The Characters

(Masterpieces of American Fiction)

The Second Coming has a large cast of distinctive characters who are cleverly delineated, though not in great depth. This is partly because they are seen through the ironic consciousness of Will Barrett. He is unusually perceptive about fakery or seeming inconsistencies in human behavior, including his own. It bothers him, for example, that his daughter Leslie, so insistent about the joy of her personal relationship to Jesus, is continually frowning. He asks the chaplain Jack Curl point-blank if he believes that God exists and perceives in Jack’s confusion and double-talk the paucity of his religious knowledge. He intuits the meaning of Allie’s poetic and nonidiomatic speech, recognizing that she tries to express the truth of experience. Most of his acquaintances speak in jargon and trite phrases which have no precise meaning.

Yet Will’s experience of other people may be colored by the peculiar sickness of his soul. Certain characters seem to represent facets of Will’s own personality, his shadow selves, so to speak, whom he must exorcise in order to be sane. The most conspicuous of these, without doubt, is his father, whose preference for death has infected his very soul. There are others, however, such as his friend Lewis Peckham, who seems to represent the intellectual, or perhaps pseudointellectual, as ruined “natural man.” Lewis turns for meaning to classical music and great books, yet he seems curiously empty of any conviction. A more comic shadow self is Ewell McBee, a vulgar bully out of Will’s past who seems to represent his more bestial nature.

Will’s character remains something of a mystery to himself, to other people, and to the reader, an enigmatic combination of genial tolerance and inner coldness, at once curiously wise and hopelessly naïve, suspecting the worst, yet yearning for the best that human imagination can devise.

Characters Discussed

(Great Characters in Literature)

William (Will) Barrett

William (Will) Barrett, a middle-aged Wall Street lawyer, now retired and living in North Carolina, playing a considerable amount of golf. He seems to have spent his life trying to escape the memory of his bitter, neurotic father, who committed suicide and once tried to kill Will in a hunting “accident.” Will is recently widowed, having married a rich, pious, and crippled woman who was devoted to good works. He is vaguely dissatisfied with his financial success, sensing that everything has been a mistake. Only in moments of distress or emergency does he feel that he knows exactly what he should be doing. He has periods of disorientation, sometimes falling down like someone having a mild epileptic seizure. Eventually, he “goes mad” and crawls into an obscure cave under the golf course to wait until God gives him an unambiguous sign of His existence—or to die of starvation if God does not make Himself known. He finds, however, that an acute toothache effectively renders his search for truth irrelevant. In his rush to escape from the cave, he loses his way, falls precipitously through a side tunnel, and crashes through a ventilator shaft into an old greenhouse occupied by a disturbed young woman who shares his alienation from society. Although his mysterious malady eventually is diagnosed in quasi-scientific terms, it still seems to be a psychological ailment rooted in unsatisfied emotional and religious needs.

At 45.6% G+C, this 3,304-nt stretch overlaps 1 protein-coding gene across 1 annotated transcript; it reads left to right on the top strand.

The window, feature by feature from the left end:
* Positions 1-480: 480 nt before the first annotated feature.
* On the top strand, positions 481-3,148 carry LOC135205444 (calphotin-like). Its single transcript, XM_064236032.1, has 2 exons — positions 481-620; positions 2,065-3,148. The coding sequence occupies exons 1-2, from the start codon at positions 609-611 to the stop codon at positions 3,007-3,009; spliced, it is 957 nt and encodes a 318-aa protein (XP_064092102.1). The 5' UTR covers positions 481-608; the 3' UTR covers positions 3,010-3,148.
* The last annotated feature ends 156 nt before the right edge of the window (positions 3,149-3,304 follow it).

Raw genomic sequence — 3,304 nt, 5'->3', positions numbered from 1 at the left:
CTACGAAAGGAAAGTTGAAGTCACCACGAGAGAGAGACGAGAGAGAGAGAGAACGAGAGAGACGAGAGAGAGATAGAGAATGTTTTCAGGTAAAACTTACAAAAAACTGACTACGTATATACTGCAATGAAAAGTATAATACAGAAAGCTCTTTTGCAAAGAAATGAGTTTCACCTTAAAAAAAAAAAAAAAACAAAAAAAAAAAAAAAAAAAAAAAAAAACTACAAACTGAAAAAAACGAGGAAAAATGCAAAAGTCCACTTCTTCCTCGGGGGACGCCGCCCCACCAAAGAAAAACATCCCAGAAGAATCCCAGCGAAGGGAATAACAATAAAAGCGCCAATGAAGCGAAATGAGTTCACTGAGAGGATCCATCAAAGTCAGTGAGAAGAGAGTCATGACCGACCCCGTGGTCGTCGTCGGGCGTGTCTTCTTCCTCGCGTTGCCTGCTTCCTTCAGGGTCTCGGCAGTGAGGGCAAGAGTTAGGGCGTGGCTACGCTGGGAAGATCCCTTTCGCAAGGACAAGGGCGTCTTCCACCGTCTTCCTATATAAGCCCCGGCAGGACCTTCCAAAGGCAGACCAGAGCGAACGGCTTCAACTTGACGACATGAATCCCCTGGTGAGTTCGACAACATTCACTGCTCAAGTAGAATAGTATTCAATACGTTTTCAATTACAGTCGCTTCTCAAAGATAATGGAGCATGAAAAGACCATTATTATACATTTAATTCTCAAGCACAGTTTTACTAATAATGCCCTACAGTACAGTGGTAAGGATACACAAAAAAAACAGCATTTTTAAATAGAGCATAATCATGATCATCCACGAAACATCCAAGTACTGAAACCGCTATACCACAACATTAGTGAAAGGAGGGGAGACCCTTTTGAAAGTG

Allison (Allie) Huger

Allison (Allie) Huger, a young woman who escapes from a mental institution where she was confined by her parents because she stopped talking. Although her memory has been partially wiped out by repeated electroshock treatments, she is intelligent and quite capable of solving complex problems, especially when they...

(The entire section is 743 words.)


(Beacham's Encyclopedia of Popular Fiction)

Will Barrett, the central character of The Last Gentleman (1966), is also the central character of The Second Coming (Percy...

(The entire section is 258 words.)